RS: Working with top brands which belong to large corporations is an excellent way to learn and grow so as to build a career, whereas with independent and luxury properties, which I’ve liked most, you can better express yourself and implement ideas and concepts. At the same time, working with smaller and refined teams allows you to be more focused on details and excel both in service and in shaping the product with a luxury touch and unique selling points.

HM: What are the differences you noticed working in the Maldives and other countries?

RS: The Maldives is a paradise, no one can deny. It’s a bit like Venice: everyone in the world wants to experience this Paradise at least once in life. Maldives has its own unique beauties and hospitality trends, driven by luxury, and plays an important role on the global holiday platform. Here you can experience and experiment lots of innovations, techniques in educating service delivery and management efficiency.

HM: What are the differences you noticed in Park Hotel Group and other brands?

RS: Working for Park Hotel Group is simply exciting and a pleasure. This young and dynamic company is quite advanced in contemporary and futuristic management processes, very much result-driven with a simple Vision: to be among the best in the industry, a well-defined mission: to develop and provide contemporary lifestyle with the warmest hospitality, and Values: where the customer comes first followed by the employees, the excellence, integrity, teamwork, innovation and social responsibility. This, in my view, is all we need for a successful journey in Maldives, the same way Park Hotel Group, a leading hotel group among the best in Asia Pacific, does in Singapore, Japan, Korea, Hong Kong, China and Bali. The company is also well engaged with the digital management so as to provide a superior customer experience in a contemporary digital world where travellers’ expectations are evolving fast.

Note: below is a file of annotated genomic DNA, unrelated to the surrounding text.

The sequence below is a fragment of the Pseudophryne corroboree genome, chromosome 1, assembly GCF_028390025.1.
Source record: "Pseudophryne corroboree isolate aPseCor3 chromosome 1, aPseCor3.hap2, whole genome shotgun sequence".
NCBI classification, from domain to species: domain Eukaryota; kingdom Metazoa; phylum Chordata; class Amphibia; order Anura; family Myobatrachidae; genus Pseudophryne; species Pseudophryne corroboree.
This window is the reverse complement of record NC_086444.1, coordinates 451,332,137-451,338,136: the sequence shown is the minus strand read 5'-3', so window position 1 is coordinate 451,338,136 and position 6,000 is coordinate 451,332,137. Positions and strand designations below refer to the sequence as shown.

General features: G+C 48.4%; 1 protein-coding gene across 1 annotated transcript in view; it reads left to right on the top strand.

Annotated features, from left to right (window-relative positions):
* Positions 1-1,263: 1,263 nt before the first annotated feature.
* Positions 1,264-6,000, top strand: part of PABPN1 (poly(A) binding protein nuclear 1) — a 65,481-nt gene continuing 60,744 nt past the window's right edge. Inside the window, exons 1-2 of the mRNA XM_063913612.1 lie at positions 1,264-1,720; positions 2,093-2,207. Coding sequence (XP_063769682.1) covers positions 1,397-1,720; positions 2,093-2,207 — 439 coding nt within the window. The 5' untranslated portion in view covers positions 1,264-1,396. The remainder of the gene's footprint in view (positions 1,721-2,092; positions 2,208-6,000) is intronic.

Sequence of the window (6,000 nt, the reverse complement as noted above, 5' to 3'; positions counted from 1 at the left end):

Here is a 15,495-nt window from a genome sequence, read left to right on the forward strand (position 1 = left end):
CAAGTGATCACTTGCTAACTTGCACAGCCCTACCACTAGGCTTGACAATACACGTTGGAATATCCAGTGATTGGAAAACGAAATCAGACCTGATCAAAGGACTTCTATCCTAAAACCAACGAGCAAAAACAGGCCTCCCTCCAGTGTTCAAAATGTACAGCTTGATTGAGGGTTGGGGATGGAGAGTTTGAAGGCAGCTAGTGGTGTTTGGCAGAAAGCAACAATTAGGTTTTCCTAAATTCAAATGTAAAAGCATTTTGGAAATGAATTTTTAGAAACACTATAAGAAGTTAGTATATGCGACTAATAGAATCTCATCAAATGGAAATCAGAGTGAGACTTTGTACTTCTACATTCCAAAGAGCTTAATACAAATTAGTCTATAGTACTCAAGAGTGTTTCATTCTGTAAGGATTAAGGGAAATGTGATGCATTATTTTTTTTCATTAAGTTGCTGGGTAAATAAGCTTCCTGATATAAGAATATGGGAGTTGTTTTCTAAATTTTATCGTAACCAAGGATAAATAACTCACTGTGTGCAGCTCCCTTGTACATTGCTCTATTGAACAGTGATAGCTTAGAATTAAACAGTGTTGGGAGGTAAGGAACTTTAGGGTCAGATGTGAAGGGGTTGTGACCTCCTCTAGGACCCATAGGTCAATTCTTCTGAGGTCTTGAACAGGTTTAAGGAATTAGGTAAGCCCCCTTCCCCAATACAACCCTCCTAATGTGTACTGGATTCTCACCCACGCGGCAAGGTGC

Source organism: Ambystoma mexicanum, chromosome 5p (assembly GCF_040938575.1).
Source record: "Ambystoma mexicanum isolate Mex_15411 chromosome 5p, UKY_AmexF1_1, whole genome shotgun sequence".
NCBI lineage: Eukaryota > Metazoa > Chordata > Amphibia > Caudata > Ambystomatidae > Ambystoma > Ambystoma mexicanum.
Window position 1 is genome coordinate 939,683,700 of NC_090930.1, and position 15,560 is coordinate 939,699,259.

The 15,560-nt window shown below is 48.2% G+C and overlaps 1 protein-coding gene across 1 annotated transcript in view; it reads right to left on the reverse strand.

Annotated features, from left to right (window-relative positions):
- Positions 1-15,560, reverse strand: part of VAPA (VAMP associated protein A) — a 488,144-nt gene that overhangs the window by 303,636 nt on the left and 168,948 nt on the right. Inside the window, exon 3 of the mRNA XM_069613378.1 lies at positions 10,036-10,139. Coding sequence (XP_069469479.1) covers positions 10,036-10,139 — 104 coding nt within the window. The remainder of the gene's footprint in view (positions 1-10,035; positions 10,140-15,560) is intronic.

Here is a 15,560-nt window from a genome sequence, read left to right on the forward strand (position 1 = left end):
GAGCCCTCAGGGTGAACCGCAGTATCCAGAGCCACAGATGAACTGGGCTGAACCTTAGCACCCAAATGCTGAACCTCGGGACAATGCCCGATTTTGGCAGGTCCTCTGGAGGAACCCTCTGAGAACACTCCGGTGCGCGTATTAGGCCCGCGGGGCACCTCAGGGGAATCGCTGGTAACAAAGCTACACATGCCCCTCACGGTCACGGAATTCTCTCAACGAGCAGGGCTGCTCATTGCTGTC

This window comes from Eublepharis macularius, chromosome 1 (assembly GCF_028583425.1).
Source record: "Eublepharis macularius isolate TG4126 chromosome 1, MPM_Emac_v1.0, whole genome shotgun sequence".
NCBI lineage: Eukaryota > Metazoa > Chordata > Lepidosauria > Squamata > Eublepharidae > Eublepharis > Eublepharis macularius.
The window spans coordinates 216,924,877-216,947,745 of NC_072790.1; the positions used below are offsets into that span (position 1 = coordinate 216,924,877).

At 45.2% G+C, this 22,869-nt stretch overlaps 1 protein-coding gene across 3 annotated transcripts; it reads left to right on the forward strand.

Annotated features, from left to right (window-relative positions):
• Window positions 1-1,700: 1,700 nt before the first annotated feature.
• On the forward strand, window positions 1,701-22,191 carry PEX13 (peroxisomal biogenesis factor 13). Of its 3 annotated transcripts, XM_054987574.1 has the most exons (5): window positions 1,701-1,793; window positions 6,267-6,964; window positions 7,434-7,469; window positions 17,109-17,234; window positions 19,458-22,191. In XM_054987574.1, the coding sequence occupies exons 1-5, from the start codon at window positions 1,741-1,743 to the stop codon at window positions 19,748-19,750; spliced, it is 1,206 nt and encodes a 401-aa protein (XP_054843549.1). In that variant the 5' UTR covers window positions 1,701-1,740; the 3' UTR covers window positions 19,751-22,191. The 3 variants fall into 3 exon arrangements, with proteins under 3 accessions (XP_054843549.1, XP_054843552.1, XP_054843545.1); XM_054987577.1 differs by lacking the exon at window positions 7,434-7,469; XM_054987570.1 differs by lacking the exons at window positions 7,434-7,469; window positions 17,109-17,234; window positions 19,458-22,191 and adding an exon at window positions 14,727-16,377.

HM: Could you describe your management style in a few words? Your policies and what differentiates you from other managers?

RS: If I needed to choose a single word, it’d be Passion. I chose hospitality because I wanted to travel and I wanted to learn languages and see the world.

To be honest I am not looking to differentiate from other GMs. The guidelines are always to deliver the best of excellence and make everybody happy: the customer first, then the employee and then the stakeholder. So, I think all the GMs are aiming at the same result.

I tend to invest in people, education, attention to details, creativity, respect for the classical methods but to innovate where possible. I try to create the unexpected and the amazing for a more and more demanding customer.

I believe in a management style in which teams get organized with proper plans, ahead of time like three and six months ahead. Walk the talk. I try to pass on the idea of not accepting mediocrity, because if we do, we will end up being mediocre. I am convinced the Excellence wins at all times and we should invite others to be ambitious in what they do at all times.

HM: The Maldives has seen a lot of new developments in the tourism industry, what are your thoughts on these progressions? For instance the newly opened resorts and developments in the aviation industry?

RS: I’ll start from the last: I hope that in Maldives we can see some more competitive pricing strategy in the Aviation sector, keeping in mind that today we fly to Maldives from Asia with budget airlines on a very competitive price, the domestic Seaplane is still very expensive with a negative impact on business. Sometimes guests complain that it doesn’t make sense for them to pay more for a Seaplane than for an international flight.